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Welcome back you bunch of HomoEconomicus!

I wanted to remind you of the: Daily Dose of ECON. A short daily article with any interesting economic news, opinions or research, which I discover throughout the day. My aim is to publish one each day from Monday through Friday, and also attempt to publish a longer research article during the week as well (ambition 1000%). In this way, my mission is threefold:

  • Increase the output of blog posts and increase my blogger discipline 🙂
  • Diversify the variety of posts available for you (boosting entertainment value).
  • Raise connectivity with you guys throughout the week.

So let’s talk about the legendary American Economic Association (AEA).

american economic association

The AEA is a prestigious economic society founded way back in 1885, initially composed of university professors in the various fields within economics. However, nowadays they recruit a wide array of individuals from the corporate sector. Their main objectives are the following:

  1. The encouragement of economic research, especially the historical and statistical study of the actual conditions of industrial life.
  2. The issue of publications on economic subjects.
  3. The encouragement of perfect freedom of economic discussion.

I need to quote from Wiki, since their website is currently under maintenance:

“For many years, the AEA published three economics journals: the American Economic Review, the Journal of Economic Literature, and the Journal of Economic Perspectives(which is available online for free). In 2009, it began to publish four new area-specific journals, collectively called the American Economic Journal (AEJ). The four areas covered by AEJ are applied economics, economic policy, macroeconomics, and microeconomics. The AEA recognizes annually a Best Paper Award for papers published in each of the four.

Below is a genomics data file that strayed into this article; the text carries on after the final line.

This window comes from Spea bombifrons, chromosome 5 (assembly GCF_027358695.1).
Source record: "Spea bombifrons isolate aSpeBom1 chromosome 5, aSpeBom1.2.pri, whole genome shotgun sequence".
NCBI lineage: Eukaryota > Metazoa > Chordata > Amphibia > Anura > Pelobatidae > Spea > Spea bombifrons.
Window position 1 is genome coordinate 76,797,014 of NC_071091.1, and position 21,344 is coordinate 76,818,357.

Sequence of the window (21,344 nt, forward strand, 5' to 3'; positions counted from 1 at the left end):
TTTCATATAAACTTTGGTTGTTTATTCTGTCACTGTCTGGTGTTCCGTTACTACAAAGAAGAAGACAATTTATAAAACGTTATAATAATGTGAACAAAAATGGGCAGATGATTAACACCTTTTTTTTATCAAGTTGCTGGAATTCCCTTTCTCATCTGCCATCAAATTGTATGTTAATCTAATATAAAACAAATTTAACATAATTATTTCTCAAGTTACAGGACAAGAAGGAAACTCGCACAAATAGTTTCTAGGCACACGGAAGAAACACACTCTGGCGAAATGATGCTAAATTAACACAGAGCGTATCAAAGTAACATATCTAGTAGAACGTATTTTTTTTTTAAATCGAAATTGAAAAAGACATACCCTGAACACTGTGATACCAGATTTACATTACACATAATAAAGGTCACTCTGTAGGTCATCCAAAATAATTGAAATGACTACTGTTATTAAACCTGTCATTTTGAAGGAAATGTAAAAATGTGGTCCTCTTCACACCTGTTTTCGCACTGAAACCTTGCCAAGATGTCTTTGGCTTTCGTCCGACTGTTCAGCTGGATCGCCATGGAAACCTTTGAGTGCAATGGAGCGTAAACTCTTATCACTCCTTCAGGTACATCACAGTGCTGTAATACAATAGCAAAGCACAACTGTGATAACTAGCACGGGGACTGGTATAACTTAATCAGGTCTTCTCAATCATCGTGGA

The AEA also produces EconLit, the AEA’s electronic bibliography. It is a comprehensive index to peer-reviewed journal articles, books, book reviews, collective volume articles, working papers, and dissertations. Compiled and abstracted in a searchable format, EconLit indexes 125 years of economic literature from around the world. It follows the JEL classification codes of the Journal of Economic Literature.

The AEA sponsors RFE: Resources for Economists on the Internet, an online source available to the general public without subscription. It catalogs and annotates 2,000+ internet sites under some 97 sections and subsections. RFE is currently updated on a monthly basis.”

I really recommend their incredible publications, in addition to the research tools which they provide economists. Plus, their vision is a non-partisan one and thus, one can generally find quite balanced viewpoints on a host of economic dilemmas (a true blessing in our time).

Well that wraps up today’s Daily Dose of ECON!

May the ECON be with you